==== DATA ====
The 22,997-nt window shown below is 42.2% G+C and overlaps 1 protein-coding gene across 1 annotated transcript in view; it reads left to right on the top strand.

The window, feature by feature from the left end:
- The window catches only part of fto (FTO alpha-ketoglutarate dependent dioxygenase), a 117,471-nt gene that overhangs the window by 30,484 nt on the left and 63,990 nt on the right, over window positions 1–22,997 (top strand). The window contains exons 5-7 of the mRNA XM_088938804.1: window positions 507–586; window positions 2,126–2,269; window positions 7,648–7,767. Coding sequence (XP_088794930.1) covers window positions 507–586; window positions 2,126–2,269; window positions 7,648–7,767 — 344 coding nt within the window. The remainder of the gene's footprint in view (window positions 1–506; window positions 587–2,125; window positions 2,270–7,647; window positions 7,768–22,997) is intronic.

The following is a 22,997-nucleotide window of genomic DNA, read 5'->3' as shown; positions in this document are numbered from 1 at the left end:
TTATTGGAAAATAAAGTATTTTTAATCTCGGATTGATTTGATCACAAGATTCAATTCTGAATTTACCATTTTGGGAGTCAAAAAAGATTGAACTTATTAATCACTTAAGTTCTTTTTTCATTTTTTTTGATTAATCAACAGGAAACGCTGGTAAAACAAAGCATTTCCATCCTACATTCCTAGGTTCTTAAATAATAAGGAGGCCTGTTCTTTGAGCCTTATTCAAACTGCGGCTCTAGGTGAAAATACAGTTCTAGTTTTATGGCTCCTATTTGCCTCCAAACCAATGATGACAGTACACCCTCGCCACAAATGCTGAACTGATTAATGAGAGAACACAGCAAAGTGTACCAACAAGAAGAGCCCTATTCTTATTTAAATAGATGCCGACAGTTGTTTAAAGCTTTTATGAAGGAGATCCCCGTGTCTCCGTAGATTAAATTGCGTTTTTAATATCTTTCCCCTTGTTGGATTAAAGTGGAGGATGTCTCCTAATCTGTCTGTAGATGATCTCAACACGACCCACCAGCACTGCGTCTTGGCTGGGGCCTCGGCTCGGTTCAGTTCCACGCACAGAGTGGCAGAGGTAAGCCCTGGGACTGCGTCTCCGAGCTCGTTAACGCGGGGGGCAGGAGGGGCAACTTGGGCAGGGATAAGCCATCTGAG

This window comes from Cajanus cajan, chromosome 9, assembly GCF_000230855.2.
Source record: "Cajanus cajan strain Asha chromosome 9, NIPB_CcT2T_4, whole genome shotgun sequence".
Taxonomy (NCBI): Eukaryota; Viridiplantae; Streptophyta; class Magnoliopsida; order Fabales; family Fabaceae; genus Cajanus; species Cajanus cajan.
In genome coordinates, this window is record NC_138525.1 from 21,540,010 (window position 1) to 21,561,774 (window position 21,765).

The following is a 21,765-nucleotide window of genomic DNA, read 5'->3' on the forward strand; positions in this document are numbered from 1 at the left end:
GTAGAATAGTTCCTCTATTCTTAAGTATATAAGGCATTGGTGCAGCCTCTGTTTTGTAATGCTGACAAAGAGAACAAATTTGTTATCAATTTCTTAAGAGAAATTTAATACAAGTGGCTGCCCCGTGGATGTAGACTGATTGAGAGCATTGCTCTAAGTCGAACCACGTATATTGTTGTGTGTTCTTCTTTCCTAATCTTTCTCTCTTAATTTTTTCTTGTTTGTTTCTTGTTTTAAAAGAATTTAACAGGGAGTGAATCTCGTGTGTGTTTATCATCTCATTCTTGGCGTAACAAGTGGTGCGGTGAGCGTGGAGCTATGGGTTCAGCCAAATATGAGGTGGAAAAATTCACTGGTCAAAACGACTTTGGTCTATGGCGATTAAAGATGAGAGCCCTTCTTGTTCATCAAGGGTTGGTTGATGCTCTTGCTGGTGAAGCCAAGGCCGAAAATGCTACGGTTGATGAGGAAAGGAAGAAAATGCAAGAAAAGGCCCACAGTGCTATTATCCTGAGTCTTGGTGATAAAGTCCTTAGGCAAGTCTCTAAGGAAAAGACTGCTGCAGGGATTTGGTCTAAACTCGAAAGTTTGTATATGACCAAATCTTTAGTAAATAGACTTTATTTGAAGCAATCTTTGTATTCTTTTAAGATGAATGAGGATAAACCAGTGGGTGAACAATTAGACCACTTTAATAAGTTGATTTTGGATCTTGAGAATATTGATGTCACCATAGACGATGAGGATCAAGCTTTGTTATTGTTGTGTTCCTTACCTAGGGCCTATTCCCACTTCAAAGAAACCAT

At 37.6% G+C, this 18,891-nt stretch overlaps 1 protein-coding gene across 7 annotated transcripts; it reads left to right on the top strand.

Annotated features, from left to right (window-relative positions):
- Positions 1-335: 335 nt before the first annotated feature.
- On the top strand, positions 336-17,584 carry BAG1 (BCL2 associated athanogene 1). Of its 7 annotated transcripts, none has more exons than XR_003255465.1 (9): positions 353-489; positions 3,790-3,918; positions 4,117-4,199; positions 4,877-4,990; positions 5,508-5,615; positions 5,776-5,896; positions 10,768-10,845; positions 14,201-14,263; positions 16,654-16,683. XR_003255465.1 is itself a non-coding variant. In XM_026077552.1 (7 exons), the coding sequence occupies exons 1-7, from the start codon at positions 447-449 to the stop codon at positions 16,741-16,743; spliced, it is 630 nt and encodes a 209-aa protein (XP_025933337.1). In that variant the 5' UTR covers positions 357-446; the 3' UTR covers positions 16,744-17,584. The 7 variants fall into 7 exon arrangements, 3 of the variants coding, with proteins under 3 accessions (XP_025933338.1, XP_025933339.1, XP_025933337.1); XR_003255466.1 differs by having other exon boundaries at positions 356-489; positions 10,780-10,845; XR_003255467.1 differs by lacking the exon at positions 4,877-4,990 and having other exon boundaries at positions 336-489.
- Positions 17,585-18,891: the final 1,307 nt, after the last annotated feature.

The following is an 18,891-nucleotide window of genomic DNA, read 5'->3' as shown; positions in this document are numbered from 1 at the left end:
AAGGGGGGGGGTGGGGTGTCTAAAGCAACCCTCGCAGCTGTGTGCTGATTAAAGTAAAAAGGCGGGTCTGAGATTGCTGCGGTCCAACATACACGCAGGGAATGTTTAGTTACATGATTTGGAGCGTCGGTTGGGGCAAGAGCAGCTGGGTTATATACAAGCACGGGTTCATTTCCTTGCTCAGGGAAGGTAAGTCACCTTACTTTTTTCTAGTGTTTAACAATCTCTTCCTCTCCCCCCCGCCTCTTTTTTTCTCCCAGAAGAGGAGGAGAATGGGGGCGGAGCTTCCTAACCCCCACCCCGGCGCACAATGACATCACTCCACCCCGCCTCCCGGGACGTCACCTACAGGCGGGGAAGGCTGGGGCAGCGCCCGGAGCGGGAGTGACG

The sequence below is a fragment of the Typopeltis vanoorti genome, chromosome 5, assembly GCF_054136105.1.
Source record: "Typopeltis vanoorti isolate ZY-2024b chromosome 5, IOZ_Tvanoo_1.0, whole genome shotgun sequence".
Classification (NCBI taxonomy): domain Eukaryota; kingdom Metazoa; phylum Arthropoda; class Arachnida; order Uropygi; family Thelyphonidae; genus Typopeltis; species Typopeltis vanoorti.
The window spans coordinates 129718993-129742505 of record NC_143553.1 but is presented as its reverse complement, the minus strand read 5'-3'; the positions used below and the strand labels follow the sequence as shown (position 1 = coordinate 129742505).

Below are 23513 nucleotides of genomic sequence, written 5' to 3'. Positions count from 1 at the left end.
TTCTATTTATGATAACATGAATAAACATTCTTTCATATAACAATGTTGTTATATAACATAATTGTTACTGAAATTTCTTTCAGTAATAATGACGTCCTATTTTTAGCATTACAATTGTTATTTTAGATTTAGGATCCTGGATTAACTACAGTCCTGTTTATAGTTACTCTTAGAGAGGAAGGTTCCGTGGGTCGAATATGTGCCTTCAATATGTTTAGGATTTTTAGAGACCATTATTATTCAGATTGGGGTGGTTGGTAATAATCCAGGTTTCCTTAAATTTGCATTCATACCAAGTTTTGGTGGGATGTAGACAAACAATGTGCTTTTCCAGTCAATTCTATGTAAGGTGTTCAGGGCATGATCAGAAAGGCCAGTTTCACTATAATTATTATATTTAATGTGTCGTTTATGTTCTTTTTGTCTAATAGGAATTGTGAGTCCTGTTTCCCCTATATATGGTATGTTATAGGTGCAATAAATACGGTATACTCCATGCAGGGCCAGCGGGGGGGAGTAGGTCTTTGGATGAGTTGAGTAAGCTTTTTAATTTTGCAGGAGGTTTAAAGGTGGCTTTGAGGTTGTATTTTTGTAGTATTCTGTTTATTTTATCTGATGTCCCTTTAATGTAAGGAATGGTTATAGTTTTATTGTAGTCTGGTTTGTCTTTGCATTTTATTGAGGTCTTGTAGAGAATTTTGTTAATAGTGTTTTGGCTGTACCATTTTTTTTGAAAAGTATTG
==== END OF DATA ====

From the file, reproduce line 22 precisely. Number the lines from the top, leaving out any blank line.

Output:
The window spans coordinates 129718993-129742505 of record NC_143553.1 but is presented as its reverse complement, the minus strand read 5'-3'; the positions used below and the strand labels follow the sequence as shown (position 1 = coordinate 129742505).